Planting techniques have changed over the five years of large scale planting to increase transplant survival and efficiency. Three main planting techniques have been used in the bay.


In 2001 and 2002, the University of Rhode Island Graduate School of Oceanography (URIGSO) experimented with using seeds to grow eelgrass at test sites adjacent to Save The Bay eelgrass. 
Seeds were derived from flowering shoots that were collected in the salt ponds on the south shore of Rhode Island. The eelgrass seeds were injected into the sediment using URIGSO’s seeding machine. Germination rates were about 10% or less. However, the seeds that did germinate fell victim to predation resulting in zero survival. Due to the problems of predation, likely from invasive crabs, this method is not used in Narragansett Bay. However, it is being tested in the salt ponds and other estuaries, including the Chesapeake Bay. For more information about the URIGSO seeding go to 

Eelgrass Harvesting

Methods using adult eelgrass shoots require collection from donor bed sites. For such methods, eelgrass shoots are collected from natural healthy beds at sites in Jamestown and Newport. Volunteer divers go into the water with a catch bag and garden trowel. They randomly dig up small patches of eelgrass and fill up their bag. When the bag is full, they come to the surface and hand their full bag off to a kayaker who then gives them an empty catch bag to continue harvesting. The kayakers bring in the full bags to what we affectionately call our “land sea interface”. These folks wash the excess sediment out of the eelgrass and bring it up to our sorters on shore. The sorters have an important role of counting the shoots and bundling them into 50 shoots per bundle. These bundles are then planted at the transplant sites, allowing us to monitor survival based on an initial planting of 50 shoots per 0.25m2.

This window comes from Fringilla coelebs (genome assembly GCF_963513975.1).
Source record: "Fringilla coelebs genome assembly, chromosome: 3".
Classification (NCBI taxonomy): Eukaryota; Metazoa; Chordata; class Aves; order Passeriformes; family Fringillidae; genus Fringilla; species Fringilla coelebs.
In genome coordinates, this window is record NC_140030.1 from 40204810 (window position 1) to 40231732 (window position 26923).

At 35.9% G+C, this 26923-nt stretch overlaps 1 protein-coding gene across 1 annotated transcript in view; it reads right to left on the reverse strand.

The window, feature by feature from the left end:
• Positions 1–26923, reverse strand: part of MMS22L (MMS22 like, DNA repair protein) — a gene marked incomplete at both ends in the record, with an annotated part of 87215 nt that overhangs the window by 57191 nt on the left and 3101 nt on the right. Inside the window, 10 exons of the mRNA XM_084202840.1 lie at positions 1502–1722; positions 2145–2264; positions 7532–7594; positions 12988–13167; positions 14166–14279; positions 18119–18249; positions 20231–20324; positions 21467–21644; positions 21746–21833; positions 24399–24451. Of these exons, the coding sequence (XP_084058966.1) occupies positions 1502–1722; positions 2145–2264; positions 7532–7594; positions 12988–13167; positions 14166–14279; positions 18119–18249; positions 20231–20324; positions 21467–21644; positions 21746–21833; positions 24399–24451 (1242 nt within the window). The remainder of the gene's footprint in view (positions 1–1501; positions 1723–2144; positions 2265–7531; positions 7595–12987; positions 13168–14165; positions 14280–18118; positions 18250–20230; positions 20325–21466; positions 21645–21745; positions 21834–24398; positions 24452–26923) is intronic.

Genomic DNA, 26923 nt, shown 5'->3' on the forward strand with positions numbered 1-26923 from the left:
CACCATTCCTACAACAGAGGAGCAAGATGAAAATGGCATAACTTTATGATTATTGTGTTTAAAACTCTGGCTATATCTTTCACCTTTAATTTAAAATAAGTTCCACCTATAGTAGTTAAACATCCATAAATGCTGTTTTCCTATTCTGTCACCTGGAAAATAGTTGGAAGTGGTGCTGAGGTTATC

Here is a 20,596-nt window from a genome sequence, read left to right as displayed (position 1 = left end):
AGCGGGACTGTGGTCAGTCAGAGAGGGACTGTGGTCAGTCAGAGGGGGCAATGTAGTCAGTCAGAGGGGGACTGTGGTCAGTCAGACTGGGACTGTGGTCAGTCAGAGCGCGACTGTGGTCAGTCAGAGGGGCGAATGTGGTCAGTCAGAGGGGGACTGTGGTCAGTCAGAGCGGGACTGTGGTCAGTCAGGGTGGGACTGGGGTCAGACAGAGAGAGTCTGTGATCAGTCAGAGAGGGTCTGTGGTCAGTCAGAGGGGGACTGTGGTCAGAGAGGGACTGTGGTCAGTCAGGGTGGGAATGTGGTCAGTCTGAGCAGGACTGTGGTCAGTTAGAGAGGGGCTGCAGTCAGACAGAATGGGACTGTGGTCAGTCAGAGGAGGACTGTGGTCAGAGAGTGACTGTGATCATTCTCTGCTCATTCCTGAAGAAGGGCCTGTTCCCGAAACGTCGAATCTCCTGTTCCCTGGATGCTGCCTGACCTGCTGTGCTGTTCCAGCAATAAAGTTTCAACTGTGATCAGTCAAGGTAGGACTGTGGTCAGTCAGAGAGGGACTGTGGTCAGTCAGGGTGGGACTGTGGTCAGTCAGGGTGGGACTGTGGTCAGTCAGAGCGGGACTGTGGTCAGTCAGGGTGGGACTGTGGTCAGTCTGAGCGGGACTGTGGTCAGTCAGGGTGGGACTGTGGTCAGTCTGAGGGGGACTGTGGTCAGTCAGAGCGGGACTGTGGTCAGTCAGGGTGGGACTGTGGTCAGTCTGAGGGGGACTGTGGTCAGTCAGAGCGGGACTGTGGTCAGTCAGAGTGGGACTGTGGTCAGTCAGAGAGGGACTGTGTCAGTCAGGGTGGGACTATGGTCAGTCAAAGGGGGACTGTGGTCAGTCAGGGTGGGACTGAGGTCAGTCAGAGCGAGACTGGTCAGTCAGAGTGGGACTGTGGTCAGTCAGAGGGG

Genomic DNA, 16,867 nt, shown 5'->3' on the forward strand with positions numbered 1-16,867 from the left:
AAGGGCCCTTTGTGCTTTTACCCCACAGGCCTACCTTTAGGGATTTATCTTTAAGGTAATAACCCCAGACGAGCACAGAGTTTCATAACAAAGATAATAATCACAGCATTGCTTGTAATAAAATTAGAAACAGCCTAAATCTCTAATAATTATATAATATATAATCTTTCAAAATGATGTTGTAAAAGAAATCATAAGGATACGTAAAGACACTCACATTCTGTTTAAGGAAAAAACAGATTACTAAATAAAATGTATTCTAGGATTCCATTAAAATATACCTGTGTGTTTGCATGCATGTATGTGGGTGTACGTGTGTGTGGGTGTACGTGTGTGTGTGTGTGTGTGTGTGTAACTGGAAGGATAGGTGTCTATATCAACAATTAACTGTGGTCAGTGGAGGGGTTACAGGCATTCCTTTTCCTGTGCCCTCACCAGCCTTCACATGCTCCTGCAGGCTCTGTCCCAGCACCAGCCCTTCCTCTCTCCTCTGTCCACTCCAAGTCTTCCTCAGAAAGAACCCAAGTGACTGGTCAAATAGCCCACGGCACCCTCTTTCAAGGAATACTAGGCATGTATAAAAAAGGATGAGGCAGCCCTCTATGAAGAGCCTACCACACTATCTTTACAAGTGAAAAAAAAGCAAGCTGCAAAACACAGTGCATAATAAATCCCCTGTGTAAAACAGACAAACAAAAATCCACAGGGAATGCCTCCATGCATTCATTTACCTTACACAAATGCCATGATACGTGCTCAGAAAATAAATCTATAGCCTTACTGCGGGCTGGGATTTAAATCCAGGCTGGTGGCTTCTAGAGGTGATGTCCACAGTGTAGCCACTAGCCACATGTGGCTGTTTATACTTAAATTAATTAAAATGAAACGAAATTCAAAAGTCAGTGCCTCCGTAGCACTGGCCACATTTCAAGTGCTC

TERF™ Method

The TERF Method (Transplanting Eelgrass Remotely with Frames), which we used from 2001 to 2003, involves tying adult eelgrass shoots to a frame using biodegradable Cray paper.

The frames are deployed for 3-6 weeks to allow roots to take hold in the sediment. This technique was a great way to involve the community in eelgrass restoration. However, when we would retrieve the frames, some shoots would come up with the frames and we’d have to re-plant them by hand. The main reason we no longer use this method is because our efforts have increased in scale, making this method logistically more difficult. At this point we would need about 380 frames per site, which is a lot of extra equipment.  

Hand Planting 

Save The Bay, with help from our volunteer divers, has been transplanting eelgrass by hand since the fall of 2003 and this is currently the method used today. This method is adapted from the Horizontal Rhizome Method.
SCUBA divers plant adult shoots by hand and secure the plants to the sediment using biodegradable skewers. A bundle of 50 shoots is planted within a 0.25m2 quadrat. During harvest, plants are not teased apart; rather shoots that are harvested in clumps are planted as such to improve efficiency. Though this is a labor intensive method, it is a logistically easier for planting on such a large scale. All planting is done at low tide for the safety of divers and for ease of effort. We are currently using this method to plant large plots of 24 quadrats in a checkerboard pattern. After only a year, we see the plants coalescing to form one large plot. This method also has added benefits for volunteer safety and quality control.